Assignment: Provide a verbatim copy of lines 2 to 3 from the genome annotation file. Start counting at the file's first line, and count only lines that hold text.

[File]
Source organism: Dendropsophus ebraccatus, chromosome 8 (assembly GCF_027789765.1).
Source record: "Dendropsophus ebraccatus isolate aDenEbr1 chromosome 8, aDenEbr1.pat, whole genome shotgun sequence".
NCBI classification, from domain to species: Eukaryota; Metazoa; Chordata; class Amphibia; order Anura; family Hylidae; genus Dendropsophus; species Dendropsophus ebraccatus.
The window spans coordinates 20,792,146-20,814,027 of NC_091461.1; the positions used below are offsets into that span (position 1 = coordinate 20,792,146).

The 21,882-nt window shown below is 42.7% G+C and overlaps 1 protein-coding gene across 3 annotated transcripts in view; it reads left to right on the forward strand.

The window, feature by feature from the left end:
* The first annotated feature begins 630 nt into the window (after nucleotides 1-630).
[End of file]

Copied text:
Source record: "Dendropsophus ebraccatus isolate aDenEbr1 chromosome 8, aDenEbr1.pat, whole genome shotgun sequence".
NCBI classification, from domain to species: Eukaryota; Metazoa; Chordata; class Amphibia; order Anura; family Hylidae; genus Dendropsophus; species Dendropsophus ebraccatus.